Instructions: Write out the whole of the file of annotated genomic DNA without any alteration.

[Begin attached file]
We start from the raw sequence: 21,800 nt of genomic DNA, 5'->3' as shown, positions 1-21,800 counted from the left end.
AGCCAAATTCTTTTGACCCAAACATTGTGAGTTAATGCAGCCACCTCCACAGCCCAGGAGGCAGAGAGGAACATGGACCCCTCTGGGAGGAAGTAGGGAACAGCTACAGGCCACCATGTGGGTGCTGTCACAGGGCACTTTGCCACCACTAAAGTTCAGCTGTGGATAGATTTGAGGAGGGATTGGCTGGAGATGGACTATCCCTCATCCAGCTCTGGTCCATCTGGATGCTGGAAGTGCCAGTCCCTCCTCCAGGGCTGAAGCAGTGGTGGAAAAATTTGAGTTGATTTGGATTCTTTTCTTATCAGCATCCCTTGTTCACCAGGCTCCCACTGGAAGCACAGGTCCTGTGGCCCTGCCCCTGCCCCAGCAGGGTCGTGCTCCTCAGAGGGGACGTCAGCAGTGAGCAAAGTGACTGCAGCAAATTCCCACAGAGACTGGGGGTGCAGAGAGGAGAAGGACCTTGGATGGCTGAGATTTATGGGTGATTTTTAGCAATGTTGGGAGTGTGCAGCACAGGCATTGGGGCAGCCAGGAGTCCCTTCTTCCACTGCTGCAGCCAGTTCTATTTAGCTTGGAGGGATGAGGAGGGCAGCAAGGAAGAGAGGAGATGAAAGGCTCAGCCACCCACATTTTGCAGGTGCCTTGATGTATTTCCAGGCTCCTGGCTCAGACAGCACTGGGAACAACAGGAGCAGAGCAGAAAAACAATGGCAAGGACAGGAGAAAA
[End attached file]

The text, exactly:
We start from the raw sequence: 21,800 nt of genomic DNA, 5'->3' as shown, positions 1-21,800 counted from the left end.
AGCCAAATTCTTTTGACCCAAACATTGTGAGTTAATGCAGCCACCTCCACAGCCCAGGAGGCAGAGAGGAACATGGACCCCTCTGGGAGGAAGTAGGGAACAGCTACAGGCCACCATGTGGGTGCTGTCACAGGGCACTTTGCCACCACTAAAGTTCAGCTGTGGATAGATTTGAGGAGGGATTGGCTGGAGATGGACTATCCCTCATCCAGCTCTGGTCCATCTGGATGCTGGAAGTGCCAGTCCCTCCTCCAGGGCTGAAGCAGTGGTGGAAAAATTTGAGTTGATTTGGATTCTTTTCTTATCAGCATCCCTTGTTCACCAGGCTCCCACTGGAAGCACAGGTCCTGTGGCCCTGCCCCTGCCCCAGCAGGGTCGTGCTCCTCAGAGGGGACGTCAGCAGTGAGCAAAGTGACTGCAGCAAATTCCCACAGAGACTGGGGGTGCAGAGAGGAGAAGGACCTTGGATGGCTGAGATTTATGGGTGATTTTTAGCAATGTTGGGAGTGTGCAGCACAGGCATTGGGGCAGCCAGGAGTCCCTTCTTCCACTGCTGCAGCCAGTTCTATTTAGCTTGGAGGGATGAGGAGGGCAGCAAGGAAGAGAGGAGATGAAAGGCTCAGCCACCCACATTTTGCAGGTGCCTTGATGTATTTCCAGGCTCCTGGCTCAGACAGCACTGGGAACAACAGGAGCAGAGCAGAAAAACAATGGCAAGGACAGGAGAAAA